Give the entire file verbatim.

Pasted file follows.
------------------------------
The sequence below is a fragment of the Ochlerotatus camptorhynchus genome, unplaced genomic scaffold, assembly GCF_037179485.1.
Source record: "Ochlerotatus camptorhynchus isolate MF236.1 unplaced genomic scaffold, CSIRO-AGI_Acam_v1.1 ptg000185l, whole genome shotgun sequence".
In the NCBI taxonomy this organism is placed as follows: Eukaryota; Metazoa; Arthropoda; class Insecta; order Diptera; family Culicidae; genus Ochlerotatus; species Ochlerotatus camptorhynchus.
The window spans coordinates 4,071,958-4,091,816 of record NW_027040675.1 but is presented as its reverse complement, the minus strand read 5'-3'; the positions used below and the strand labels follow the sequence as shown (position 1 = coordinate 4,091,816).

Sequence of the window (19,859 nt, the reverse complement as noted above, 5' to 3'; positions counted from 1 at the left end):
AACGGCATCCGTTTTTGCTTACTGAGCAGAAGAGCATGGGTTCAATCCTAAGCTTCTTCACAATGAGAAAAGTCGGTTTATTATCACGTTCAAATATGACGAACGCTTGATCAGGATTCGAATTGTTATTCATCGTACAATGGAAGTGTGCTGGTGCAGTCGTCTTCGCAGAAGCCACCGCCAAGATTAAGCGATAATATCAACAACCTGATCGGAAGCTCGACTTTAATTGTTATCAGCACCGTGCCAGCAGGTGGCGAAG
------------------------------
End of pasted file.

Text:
The sequence below is a fragment of the Ochlerotatus camptorhynchus genome, unplaced genomic scaffold, assembly GCF_037179485.1.
Source record: "Ochlerotatus camptorhynchus isolate MF236.1 unplaced genomic scaffold, CSIRO-AGI_Acam_v1.1 ptg000185l, whole genome shotgun sequence".
In the NCBI taxonomy this organism is placed as follows: Eukaryota; Metazoa; Arthropoda; class Insecta; order Diptera; family Culicidae; genus Ochlerotatus; species Ochlerotatus camptorhynchus.
The window spans coordinates 4,071,958-4,091,816 of record NW_027040675.1 but is presented as its reverse complement, the minus strand read 5'-3'; the positions used below and the strand labels follow the sequence as shown (position 1 = coordinate 4,091,816).

Sequence of the window (19,859 nt, the reverse complement as noted above, 5' to 3'; positions counted from 1 at the left end):
AACGGCATCCGTTTTTGCTTACTGAGCAGAAGAGCATGGGTTCAATCCTAAGCTTCTTCACAATGAGAAAAGTCGGTTTATTATCACGTTCAAATATGACGAACGCTTGATCAGGATTCGAATTGTTATTCATCGTACAATGGAAGTGTGCTGGTGCAGTCGTCTTCGCAGAAGCCACCGCCAAGATTAAGCGATAATATCAACAACCTGATCGGAAGCTCGACTTTAATTGTTATCAGCACCGTGCCAGCAGGTGGCGAAG